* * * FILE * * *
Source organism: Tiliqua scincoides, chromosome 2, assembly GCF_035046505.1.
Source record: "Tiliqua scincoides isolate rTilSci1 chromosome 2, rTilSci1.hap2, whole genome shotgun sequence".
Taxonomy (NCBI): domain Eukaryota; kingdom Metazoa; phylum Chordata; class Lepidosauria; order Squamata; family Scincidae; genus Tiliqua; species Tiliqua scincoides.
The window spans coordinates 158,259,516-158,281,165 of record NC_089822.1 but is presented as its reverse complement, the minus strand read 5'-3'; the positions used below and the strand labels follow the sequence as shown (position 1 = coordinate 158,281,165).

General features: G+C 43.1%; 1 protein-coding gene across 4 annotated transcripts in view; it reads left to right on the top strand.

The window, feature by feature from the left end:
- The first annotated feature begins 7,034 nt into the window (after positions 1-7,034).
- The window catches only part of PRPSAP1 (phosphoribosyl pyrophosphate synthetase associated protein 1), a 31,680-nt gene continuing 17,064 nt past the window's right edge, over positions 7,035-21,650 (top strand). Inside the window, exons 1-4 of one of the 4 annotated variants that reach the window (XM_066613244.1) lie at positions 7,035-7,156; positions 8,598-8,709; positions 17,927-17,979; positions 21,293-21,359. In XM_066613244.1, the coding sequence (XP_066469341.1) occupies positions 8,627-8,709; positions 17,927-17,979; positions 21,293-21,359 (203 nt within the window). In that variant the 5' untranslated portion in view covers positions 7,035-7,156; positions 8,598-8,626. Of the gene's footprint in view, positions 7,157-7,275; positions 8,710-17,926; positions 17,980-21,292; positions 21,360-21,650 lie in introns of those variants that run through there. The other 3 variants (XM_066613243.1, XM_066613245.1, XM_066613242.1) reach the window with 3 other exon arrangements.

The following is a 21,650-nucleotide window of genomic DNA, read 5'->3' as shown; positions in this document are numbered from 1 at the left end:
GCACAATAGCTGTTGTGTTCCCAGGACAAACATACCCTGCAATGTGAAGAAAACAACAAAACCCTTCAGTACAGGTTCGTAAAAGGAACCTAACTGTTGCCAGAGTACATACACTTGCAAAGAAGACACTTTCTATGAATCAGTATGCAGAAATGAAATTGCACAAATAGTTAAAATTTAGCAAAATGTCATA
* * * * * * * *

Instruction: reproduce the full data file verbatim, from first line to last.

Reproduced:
Source organism: Tiliqua scincoides, chromosome 2, assembly GCF_035046505.1.
Source record: "Tiliqua scincoides isolate rTilSci1 chromosome 2, rTilSci1.hap2, whole genome shotgun sequence".
Taxonomy (NCBI): domain Eukaryota; kingdom Metazoa; phylum Chordata; class Lepidosauria; order Squamata; family Scincidae; genus Tiliqua; species Tiliqua scincoides.
The window spans coordinates 158,259,516-158,281,165 of record NC_089822.1 but is presented as its reverse complement, the minus strand read 5'-3'; the positions used below and the strand labels follow the sequence as shown (position 1 = coordinate 158,281,165).

General features: G+C 43.1%; 1 protein-coding gene across 4 annotated transcripts in view; it reads left to right on the top strand.

The window, feature by feature from the left end:
- The first annotated feature begins 7,034 nt into the window (after positions 1-7,034).
- The window catches only part of PRPSAP1 (phosphoribosyl pyrophosphate synthetase associated protein 1), a 31,680-nt gene continuing 17,064 nt past the window's right edge, over positions 7,035-21,650 (top strand). Inside the window, exons 1-4 of one of the 4 annotated variants that reach the window (XM_066613244.1) lie at positions 7,035-7,156; positions 8,598-8,709; positions 17,927-17,979; positions 21,293-21,359. In XM_066613244.1, the coding sequence (XP_066469341.1) occupies positions 8,627-8,709; positions 17,927-17,979; positions 21,293-21,359 (203 nt within the window). In that variant the 5' untranslated portion in view covers positions 7,035-7,156; positions 8,598-8,626. Of the gene's footprint in view, positions 7,157-7,275; positions 8,710-17,926; positions 17,980-21,292; positions 21,360-21,650 lie in introns of those variants that run through there. The other 3 variants (XM_066613243.1, XM_066613245.1, XM_066613242.1) reach the window with 3 other exon arrangements.

The following is a 21,650-nucleotide window of genomic DNA, read 5'->3' as shown; positions in this document are numbered from 1 at the left end:
GCACAATAGCTGTTGTGTTCCCAGGACAAACATACCCTGCAATGTGAAGAAAACAACAAAACCCTTCAGTACAGGTTCGTAAAAGGAACCTAACTGTTGCCAGAGTACATACACTTGCAAAGAAGACACTTTCTATGAATCAGTATGCAGAAATGAAATTGCACAAATAGTTAAAATTTAGCAAAATGTCATA